Yawning Debt Trap Proves the Great Recession is Still On


by David Haggith, The Great Recession:

While David Stockman stated early this year with resolute certainty that the debt ceiling debate would blow congress up and send the nation reeling over the financial precipice, I avoided jumping on the debt-ceiling bandwagon. While I was convinced major rifts in the economy would start to show up in the summer, I was not convinced they would have anything to do with the debt ceiling debate. If there is anything you can be certain of this in endless recovery-mode economy, it is that the US will just keep pushing its bags of bonds up a hill until it can finally push no more. So, I figured another punt down the road was more likely.

The Debt Ceiling Debate that Didn’t Happen

The reason I didn’t think that debate would blow apart is that Republicans have more than once experienced the political reality that comes from taking the nation to the brink of default or of shutting down government. Each time that kind of thing has happened, it has hurt Republicans far more than it has hurt Democrats. I doubted establishment Repubs (the majority) had the stomach to take us through another credit downgrade, though I’ve noted such an event was possible.

Unsurprisingly to me, then, Congress did the only thing it seems to be capable of any more and just kicked that can a little further down the road with hardly a kerfuffle about it. Hurricane Harvey made things a lot easier for congress to kick the can again by providing a good excuse to dodge that unwanted debate on the basis of massive human suffering that truly did need tending to. Much-talked-about government shutdown put off for a better time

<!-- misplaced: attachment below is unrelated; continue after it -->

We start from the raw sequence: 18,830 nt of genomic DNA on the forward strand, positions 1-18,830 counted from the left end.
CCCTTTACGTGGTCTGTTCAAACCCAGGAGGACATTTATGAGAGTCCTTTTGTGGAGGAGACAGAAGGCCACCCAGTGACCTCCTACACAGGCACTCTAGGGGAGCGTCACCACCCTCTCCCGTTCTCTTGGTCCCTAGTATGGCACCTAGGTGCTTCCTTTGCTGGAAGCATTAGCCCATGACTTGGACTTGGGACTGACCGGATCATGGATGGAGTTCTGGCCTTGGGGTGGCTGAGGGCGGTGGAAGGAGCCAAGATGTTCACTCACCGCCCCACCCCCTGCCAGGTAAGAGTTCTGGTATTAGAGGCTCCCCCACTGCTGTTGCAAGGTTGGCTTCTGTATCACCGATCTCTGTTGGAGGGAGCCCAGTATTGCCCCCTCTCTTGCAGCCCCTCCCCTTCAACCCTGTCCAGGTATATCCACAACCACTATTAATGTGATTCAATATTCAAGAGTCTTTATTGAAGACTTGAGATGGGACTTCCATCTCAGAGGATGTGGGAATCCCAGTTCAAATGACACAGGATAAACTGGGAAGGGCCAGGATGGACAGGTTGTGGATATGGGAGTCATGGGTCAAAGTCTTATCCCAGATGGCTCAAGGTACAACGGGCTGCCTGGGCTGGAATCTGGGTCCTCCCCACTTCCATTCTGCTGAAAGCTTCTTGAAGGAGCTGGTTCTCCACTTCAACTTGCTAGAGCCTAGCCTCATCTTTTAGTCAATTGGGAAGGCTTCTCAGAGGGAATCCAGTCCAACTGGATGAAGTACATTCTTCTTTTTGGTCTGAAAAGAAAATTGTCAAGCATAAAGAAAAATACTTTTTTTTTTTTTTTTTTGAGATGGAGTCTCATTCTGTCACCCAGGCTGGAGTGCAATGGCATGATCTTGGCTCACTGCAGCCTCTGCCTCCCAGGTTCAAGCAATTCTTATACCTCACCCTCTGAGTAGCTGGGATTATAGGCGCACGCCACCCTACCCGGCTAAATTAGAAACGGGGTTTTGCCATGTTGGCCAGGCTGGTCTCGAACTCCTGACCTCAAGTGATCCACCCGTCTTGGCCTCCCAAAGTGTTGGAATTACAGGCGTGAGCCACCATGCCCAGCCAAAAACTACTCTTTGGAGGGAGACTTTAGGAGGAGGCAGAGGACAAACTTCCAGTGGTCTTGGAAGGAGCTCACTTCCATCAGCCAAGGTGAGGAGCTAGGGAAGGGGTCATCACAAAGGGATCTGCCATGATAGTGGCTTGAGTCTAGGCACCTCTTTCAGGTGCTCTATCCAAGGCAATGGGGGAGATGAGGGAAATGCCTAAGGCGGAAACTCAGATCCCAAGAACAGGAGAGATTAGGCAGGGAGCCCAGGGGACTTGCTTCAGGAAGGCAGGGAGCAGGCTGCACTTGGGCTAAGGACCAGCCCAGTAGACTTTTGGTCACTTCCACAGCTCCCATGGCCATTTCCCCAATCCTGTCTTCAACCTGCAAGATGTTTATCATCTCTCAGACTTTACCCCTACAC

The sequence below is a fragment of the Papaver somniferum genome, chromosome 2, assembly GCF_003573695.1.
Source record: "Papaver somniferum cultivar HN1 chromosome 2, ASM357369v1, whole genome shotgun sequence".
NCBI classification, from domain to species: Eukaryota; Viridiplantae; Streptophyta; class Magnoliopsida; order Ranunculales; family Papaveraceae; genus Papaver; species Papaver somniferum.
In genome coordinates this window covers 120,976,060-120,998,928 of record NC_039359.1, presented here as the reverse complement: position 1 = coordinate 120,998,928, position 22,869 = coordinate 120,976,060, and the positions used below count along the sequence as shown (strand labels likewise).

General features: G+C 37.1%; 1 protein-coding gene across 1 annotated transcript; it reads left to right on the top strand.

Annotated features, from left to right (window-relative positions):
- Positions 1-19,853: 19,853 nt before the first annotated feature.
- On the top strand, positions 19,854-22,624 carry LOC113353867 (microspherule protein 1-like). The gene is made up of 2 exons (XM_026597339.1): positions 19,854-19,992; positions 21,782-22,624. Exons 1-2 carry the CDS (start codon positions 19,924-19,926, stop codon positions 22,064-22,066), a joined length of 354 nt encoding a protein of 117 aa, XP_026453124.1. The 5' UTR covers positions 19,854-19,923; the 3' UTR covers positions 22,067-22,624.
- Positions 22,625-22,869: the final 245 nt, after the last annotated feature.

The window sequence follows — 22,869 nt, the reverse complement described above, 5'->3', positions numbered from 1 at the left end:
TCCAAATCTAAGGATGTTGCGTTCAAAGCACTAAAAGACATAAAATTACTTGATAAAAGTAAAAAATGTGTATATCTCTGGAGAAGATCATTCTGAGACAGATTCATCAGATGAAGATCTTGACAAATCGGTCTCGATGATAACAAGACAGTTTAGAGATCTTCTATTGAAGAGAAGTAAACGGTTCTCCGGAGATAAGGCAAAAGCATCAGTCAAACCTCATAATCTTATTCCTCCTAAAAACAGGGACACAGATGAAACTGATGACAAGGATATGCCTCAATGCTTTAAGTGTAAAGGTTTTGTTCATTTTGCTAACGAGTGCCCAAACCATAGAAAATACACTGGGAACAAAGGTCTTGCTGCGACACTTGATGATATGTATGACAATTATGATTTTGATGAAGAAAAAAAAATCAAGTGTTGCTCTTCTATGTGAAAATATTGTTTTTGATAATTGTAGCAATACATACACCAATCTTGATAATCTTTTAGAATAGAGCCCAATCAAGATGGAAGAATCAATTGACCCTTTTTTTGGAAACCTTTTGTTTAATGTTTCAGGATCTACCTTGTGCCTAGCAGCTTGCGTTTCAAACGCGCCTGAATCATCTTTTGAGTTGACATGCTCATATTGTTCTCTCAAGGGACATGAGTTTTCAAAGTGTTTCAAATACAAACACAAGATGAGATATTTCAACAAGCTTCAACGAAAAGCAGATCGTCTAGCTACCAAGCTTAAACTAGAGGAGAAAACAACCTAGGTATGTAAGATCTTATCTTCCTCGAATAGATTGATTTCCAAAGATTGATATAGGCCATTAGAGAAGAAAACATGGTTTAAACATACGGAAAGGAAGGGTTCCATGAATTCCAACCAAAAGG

The debate was entirely avoided even as the national debt broke over the $20 trillion mark this summer, keeping US debt at more than 100{5f621241b214ad2ec6cd4f506191303eb2f57539ef282de243c880c2b328a528} of GDP, which is the stratosphere we’ve been in since 2011.

A group of progressive economists affiliated with the University of Massachusetts predicted in 2013 that a debt burden [that reaches 90{5f621241b214ad2ec6cd4f506191303eb2f57539ef282de243c880c2b328a528} of GDP for five years] would result in an annual growth rate of just 2.2 percent, which means economic stagnation. (Reason.com)

We’re already well past that five-year marker. Not surprisiing, then, that the Congressional Budgeting Office expects economic growth to stay at 1.8{5f621241b214ad2ec6cd4f506191303eb2f57539ef282de243c880c2b328a528} through 2027.

George Will observed that the difference between 2 percent annual growth and 3 percent annual growth is the difference between a positive, forward-looking country in which politics recede from everyday life and a Hobbesian nightmare in which interest groups slug it out over a barely growing pie. Note that he was talking about 2 percent annual growth, which seems positively aspirational in the 21st century. (Reason.com)

Nation caught in a debt trap

The biggest (or most likely threat) from the national debt is what economists refer to as a debt trap. The nation can be considered caught in a debt trap if the Federal Reserve loses the ability to raise interest because the rise in interest would immediately drown the economy or cause the nation to default on its debt. So long as interest rates are low, the US government can afford its huge debt; however, we are now at a point where, if interest rates rise to historically normal levels, we’re in big trouble. That means we are in, at least, enough of a debt trap that interest rates can never be allowed to normalize.